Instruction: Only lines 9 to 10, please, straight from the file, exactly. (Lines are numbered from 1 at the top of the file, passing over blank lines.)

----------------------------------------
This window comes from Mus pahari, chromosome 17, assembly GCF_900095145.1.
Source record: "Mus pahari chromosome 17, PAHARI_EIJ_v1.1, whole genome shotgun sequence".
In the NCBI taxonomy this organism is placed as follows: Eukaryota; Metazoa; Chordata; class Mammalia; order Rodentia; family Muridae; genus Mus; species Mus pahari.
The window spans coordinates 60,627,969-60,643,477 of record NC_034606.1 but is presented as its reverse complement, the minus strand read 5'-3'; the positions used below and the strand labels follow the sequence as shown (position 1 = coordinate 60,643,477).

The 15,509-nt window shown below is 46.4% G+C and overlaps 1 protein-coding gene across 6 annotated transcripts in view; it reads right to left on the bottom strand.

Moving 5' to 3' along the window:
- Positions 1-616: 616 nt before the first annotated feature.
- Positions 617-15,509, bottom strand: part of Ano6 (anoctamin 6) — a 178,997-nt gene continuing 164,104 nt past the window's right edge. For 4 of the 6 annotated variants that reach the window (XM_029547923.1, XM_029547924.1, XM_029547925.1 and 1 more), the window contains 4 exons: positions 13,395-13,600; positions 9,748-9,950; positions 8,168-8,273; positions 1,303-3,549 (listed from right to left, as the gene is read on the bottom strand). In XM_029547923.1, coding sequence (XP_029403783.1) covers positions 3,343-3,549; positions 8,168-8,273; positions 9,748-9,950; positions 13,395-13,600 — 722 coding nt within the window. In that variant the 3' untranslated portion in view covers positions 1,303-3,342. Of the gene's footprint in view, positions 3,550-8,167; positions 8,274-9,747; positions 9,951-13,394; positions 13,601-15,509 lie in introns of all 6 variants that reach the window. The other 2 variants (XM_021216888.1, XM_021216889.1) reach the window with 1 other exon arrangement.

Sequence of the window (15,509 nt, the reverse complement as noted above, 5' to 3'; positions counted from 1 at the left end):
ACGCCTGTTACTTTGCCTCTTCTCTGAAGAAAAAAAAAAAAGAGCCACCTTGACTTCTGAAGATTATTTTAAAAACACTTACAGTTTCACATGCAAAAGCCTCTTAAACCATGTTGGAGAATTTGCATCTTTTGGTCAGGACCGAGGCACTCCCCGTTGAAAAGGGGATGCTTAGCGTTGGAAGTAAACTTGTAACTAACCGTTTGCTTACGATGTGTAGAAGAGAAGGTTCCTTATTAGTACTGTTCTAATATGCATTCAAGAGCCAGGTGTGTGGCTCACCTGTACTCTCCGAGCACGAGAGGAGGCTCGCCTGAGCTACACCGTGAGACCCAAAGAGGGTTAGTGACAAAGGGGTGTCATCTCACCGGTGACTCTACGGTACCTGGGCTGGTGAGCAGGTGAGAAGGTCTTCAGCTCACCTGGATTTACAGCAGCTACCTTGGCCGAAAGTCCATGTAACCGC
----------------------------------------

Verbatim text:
Sequence of the window (15,509 nt, the reverse complement as noted above, 5' to 3'; positions counted from 1 at the left end):
ACGCCTGTTACTTTGCCTCTTCTCTGAAGAAAAAAAAAAAAGAGCCACCTTGACTTCTGAAGATTATTTTAAAAACACTTACAGTTTCACATGCAAAAGCCTCTTAAACCATGTTGGAGAATTTGCATCTTTTGGTCAGGACCGAGGCACTCCCCGTTGAAAAGGGGATGCTTAGCGTTGGAAGTAAACTTGTAACTAACCGTTTGCTTACGATGTGTAGAAGAGAAGGTTCCTTATTAGTACTGTTCTAATATGCATTCAAGAGCCAGGTGTGTGGCTCACCTGTACTCTCCGAGCACGAGAGGAGGCTCGCCTGAGCTACACCGTGAGACCCAAAGAGGGTTAGTGACAAAGGGGTGTCATCTCACCGGTGACTCTACGGTACCTGGGCTGGTGAGCAGGTGAGAAGGTCTTCAGCTCACCTGGATTTACAGCAGCTACCTTGGCCGAAAGTCCATGTAACCGC